assisting the Government by advancing $50,000,000. Chase insisted on the loan being paid in specie, and at the same time he started the issue of United States notes payable on demand which further weakened the banks, since if they accepted the Government notes they were obliged to redeem them in coin. The result was that at the turn of the year (1861-62) the banks of New York, Boston and Philadelphia suspended payments. The Treasury followed by ceasing likewise to redeem the Treasury notes in coin. This was followed up by a bill for issuing legal tender irredeemable paper to the extent of $150,000,000, a measure which was strongly opposed by the banks, among others. One of the chief arguments for making the Government notes legal tender was to force the banks to accept them. Two further issues, each of $150,000,000, were made within the twelve months following. After that the issue of greenbacks was stopped, and Chase had recourse to a new scheme for obtaining funds by the sale of Government securities, namely, the National Bank system. This was an extension to a National or Federal, instead of a State, basis of the bond deposit system. By an Act of 1864 banks of not less than five associates, and having a capital of not less than $50,000, were allowed to form freely if they secured their notes by the deposit with the United States Treasurer of registered bonds of the United States. The amount of notes must not be more than 90 percent of the market value of the bonds lodged and not more than 100 percent of their par value. In the event of a bank defaulting on its notes, the United States Treasury would sell the bonds and pay the notes itself. The Treasury also had a prior lien on the general assets of the failed bank for any claims that could not be met out of the proceeds of the bond sales, and, further, the shareholders were subject
to double liability. The banks must also keep a certain reserve proportion of their notes plus deposits in the form of legal tender currency, which in the years of their foundation meant of course greenbacks as well as specie. The primary motive for setting up this system was, of course, the creation of a large market for Government bonds, but it was contemplated from the beginning that the new National banks would in time replace the old State banks and much emphasis was placed on the benefits of a uniform currency. Provisions were made in the original Act for State banks to come into the scheme by conforming to the conditions of the Act, and, as they failed to come in voluntarily as fast as the Government had hoped, an Act was passed in 1865 to penalise those not entering the system by the imposition of a tax of 10 percent on their note issues. This was practically the death-blow to a great number of the State banks so far as they were dependent on note issue.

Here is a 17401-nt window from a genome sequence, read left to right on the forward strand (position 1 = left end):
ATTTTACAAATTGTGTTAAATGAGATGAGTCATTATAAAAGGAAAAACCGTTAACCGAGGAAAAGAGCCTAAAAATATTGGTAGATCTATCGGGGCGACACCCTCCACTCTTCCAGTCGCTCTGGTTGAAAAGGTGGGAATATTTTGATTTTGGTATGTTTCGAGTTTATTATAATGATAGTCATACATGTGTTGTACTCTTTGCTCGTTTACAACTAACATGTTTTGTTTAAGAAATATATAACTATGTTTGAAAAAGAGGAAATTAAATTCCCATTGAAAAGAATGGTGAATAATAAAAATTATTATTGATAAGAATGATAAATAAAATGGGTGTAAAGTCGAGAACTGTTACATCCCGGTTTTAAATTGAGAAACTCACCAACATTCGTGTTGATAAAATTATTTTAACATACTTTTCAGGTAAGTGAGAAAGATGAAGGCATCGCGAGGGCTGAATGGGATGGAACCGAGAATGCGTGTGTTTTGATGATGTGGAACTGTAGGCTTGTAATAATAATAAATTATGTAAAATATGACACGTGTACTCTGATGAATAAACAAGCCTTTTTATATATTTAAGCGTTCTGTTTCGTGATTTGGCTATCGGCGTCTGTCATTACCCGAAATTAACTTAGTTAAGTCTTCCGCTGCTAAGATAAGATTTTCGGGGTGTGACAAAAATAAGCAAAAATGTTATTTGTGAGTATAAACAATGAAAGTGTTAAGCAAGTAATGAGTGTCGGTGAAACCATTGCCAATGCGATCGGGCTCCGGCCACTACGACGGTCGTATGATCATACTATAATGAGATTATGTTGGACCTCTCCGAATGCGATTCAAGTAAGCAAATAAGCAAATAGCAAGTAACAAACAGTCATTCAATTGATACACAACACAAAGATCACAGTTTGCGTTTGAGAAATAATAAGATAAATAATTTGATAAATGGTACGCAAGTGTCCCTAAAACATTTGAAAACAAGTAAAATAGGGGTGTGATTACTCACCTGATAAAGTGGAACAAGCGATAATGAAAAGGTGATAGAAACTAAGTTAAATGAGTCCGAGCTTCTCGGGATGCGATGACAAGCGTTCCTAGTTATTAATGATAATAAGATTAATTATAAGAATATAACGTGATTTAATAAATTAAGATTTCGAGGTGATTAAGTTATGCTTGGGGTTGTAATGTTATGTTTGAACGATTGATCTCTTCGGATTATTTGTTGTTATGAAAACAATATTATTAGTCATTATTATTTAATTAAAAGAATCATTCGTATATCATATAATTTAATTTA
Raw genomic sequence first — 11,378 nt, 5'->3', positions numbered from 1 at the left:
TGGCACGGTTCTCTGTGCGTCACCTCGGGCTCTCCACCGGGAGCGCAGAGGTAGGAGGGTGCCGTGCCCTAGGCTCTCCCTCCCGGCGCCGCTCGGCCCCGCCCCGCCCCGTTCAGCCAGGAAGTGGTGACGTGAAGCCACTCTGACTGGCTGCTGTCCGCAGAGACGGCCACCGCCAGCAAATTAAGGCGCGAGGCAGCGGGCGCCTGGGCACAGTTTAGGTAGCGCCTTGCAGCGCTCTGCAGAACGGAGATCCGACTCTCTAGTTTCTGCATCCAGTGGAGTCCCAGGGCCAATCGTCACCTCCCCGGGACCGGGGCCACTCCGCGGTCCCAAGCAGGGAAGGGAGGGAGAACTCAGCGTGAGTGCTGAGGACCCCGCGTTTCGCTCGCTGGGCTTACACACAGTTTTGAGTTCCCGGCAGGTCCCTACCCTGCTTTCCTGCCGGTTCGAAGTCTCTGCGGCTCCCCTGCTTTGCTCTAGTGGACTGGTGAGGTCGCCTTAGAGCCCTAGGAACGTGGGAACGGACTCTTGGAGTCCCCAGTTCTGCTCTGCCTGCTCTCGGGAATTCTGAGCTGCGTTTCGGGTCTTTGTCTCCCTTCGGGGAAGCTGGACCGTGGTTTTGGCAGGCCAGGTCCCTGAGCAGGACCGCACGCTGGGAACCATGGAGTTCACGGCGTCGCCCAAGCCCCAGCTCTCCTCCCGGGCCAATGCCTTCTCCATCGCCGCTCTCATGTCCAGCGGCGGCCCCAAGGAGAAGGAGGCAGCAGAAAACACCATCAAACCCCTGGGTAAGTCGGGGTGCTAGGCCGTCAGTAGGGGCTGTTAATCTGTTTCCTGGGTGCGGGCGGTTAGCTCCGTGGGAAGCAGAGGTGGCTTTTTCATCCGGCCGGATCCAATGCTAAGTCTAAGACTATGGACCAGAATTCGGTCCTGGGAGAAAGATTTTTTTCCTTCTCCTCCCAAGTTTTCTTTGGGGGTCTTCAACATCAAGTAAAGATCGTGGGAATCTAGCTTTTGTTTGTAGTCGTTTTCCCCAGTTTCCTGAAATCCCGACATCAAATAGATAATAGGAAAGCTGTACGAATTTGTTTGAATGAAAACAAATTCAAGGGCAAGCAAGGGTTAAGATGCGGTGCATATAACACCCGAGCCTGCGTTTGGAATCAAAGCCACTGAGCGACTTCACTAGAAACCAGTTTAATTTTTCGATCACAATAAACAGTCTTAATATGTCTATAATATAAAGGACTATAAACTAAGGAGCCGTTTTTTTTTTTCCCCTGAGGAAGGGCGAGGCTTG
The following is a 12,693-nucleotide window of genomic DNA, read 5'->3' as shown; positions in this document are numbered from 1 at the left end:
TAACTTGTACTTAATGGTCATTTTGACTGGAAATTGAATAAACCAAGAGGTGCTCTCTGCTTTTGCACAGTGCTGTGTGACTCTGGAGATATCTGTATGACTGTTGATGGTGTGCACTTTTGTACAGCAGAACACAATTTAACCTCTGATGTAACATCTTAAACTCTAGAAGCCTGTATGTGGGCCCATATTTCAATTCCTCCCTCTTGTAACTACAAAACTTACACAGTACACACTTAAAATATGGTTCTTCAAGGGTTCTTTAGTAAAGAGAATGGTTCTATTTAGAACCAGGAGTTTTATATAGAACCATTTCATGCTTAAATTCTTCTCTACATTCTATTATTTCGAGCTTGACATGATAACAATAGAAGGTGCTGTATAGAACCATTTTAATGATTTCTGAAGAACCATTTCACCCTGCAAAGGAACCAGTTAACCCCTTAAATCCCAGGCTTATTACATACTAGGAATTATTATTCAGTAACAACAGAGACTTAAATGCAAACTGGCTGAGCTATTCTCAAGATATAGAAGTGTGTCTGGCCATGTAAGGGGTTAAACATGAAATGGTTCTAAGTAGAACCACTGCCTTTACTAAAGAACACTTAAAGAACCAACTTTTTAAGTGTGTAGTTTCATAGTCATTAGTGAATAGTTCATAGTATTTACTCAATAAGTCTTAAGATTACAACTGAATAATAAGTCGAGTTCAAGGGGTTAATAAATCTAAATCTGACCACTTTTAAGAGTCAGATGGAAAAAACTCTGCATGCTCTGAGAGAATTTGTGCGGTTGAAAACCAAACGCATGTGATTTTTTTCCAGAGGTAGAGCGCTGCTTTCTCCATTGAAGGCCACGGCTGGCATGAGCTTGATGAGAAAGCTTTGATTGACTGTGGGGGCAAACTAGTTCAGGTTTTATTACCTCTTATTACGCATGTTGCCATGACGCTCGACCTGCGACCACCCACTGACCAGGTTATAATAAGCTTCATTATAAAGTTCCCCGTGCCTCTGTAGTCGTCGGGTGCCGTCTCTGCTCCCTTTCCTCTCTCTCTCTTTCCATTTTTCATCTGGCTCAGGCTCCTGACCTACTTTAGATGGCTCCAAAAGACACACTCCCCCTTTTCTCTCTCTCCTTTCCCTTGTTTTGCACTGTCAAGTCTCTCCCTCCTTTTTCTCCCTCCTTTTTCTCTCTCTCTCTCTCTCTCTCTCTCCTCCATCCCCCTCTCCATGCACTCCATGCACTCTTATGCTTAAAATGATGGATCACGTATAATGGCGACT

In the first years the notes of the National banks were not far short of being legal tender currency, since, although their acceptance between individuals was not compulsory, the Government was to receive them at par in all revenue collections except customs duties and to pay them at par for salaries, wages and debts, except for interest on the public debt and the redemption of greenbacks. Moreover, since lawful money in which notes were to be redeemable meant greenbacks as well as specie, there was an exceptionally large volume of reserve material available against which the National banks could expand their note issues. In spite of all this, by 1867 a large part of the National bank-notes were circulating at a discount against greenbacks and a number of the National banks had already failed in that year.
It seems that people at first placed undue faith in the security of the new notes and perhaps regarded them as not liable to over-issue. For this reason the notes tended to keep out in circulation longer without being sent in to the issuing
bank for redemption and there was thus lacking an effective check on the amount that any one bank could keep in circulation, until it was presently realised that it is a mistake to regard a security backing as good as specie.
The really substantial improvement that might have been effected through the National Banking Law was one that the authorities failed to realise, namely, the provision of facilities for a branch banking system. On the contrary the National banks were forbidden, except under special circumstances, to establish branches.
Some of the peculiarities of the bond deposit system as a means of regulating note issues have already been mentioned in connection with the free banking system of New York. We shall have occasion to refer again to these problems in a later chapter on the American experiences leading up to the Federal Reserve Act.